C: A to Z of Family Rights and Lives
C is for
Campaigning: Despite us having more than enough additional tasks on our plates, we often find ourselves been driven to campaign on things we know and feel are not good enough for our kids and families. There are some great organisations out there campaigning but too often, parents are unsure how to get involved. Bringing Us Together are trying to collate all the campaigns we hear about (be they surveys, polls, written responses, or social media groups) in one place. If you know of any campaign, please either add direct to our forum or drop us a line.
Care: The definition of Care is “the provision of what is necessary for the health, welfare, maintenance, and protection of someone or something.” How effective is our Care system? Social Care, Health Care, Welfare and Safeguarding – does any of it really put the needs of the child, young peron or family first? Care can often be a postcode lottery. Care can often depend on who completes the assessment. Care, when it comes to safeguarding our children and young people, can all too often be indefensibly poor and inadequate.
Care Workers – We want people in our lives to care for our kids and love and respect them like we do. The role of people who “care” for disabled people is often undervalued, low status, underpaid (recently there have been heavy cuts on staff wages from some providers) and poorly trained. Many of these genuinely do care but often, the bureaucracy involved with the role takes away the time for them to do anything other than the basic care requirements, there is not time to care by connecting with the young person. Your child or young person may be known as “the service user”, not by their first name.
Carer: Yes, your new title. Not Mum or Dad but Carer. Carer of…. I bet that wasn’t in your vision of the future. Many families have to change feeding tubes, give medication and provide daily physio for their children. Many of us will have dependent young people; young people who require around the clock care despite having no medical needs.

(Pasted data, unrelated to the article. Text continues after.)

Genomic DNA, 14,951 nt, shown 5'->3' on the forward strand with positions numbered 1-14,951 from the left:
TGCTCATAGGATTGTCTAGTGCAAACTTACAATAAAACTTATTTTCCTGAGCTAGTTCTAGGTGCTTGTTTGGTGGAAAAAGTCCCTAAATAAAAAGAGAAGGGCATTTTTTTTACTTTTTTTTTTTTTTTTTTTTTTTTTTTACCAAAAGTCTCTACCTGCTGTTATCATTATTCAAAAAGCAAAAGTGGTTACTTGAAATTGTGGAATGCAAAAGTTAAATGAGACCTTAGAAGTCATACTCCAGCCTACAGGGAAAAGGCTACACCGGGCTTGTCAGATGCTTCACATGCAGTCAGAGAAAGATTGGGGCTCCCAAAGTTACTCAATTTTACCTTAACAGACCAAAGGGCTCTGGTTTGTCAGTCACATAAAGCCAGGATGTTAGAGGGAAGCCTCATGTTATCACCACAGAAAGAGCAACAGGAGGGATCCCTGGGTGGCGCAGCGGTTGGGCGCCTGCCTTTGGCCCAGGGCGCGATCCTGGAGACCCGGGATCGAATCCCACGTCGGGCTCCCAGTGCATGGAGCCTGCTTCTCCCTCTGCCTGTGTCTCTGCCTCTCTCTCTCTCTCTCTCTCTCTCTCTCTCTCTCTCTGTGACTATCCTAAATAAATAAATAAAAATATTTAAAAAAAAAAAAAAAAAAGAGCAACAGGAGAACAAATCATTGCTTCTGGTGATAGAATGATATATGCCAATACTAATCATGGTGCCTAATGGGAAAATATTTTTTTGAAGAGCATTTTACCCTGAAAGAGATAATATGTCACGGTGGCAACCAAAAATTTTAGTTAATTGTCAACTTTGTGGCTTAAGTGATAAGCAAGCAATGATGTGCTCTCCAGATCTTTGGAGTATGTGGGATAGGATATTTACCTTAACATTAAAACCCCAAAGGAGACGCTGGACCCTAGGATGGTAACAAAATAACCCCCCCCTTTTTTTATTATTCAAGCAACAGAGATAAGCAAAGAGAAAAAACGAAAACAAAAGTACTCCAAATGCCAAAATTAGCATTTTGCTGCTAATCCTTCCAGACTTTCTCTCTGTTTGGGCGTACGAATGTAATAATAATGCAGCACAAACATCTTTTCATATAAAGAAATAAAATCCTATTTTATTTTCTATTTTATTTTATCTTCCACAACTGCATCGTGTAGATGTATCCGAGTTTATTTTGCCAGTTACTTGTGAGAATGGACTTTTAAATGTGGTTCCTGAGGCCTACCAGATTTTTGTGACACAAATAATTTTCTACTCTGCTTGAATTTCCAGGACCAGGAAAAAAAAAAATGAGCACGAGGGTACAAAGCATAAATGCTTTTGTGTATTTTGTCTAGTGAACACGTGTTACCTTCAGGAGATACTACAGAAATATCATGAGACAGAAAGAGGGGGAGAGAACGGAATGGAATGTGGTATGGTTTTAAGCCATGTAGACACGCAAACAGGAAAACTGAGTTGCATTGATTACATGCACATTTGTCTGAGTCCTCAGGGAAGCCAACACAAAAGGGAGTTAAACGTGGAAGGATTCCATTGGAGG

Charity: There are an amazing number of charities out there. Some of them very old, established charities; some new and dynamic. Some try to work on a national scale while others keep it local. Some charities offer grants, some offer services, and then some appear to exist for political benefit. Some have very well paid chief executives and smart offices in London. Are all charities of benefit? Are all charities charitable? Did any charities help you and how?
Choices: Something we often lack. Choices are often either not available or extremely limited. Choices often depend on your label or diagnosis. Choice is something sadly missing from the world of Family Rights. It is an easy word to say but actually very hard to achieve.
Circles: Circles of Support are a great person-centred practice. Circles can offer genuine, independent support whilst also allowing families to feel a level of control. However, many people know nothing of them or confuse them with Team Around the Child/Family meetings. Community Circles are exploring how Circles of Support can be delivered at scale.
Communication: This is often the biggest issue around Family Rights, Lack of communication, poor communication or the assumption that because you can’t speak, you have nothing to say. Families are often left in the dark about their rights due to poor communication. Jargon filled communication is also used to empower practitioners and leave families feeling inferior and inadequate. Communication is key if we can get that right, everything else will be so much easier.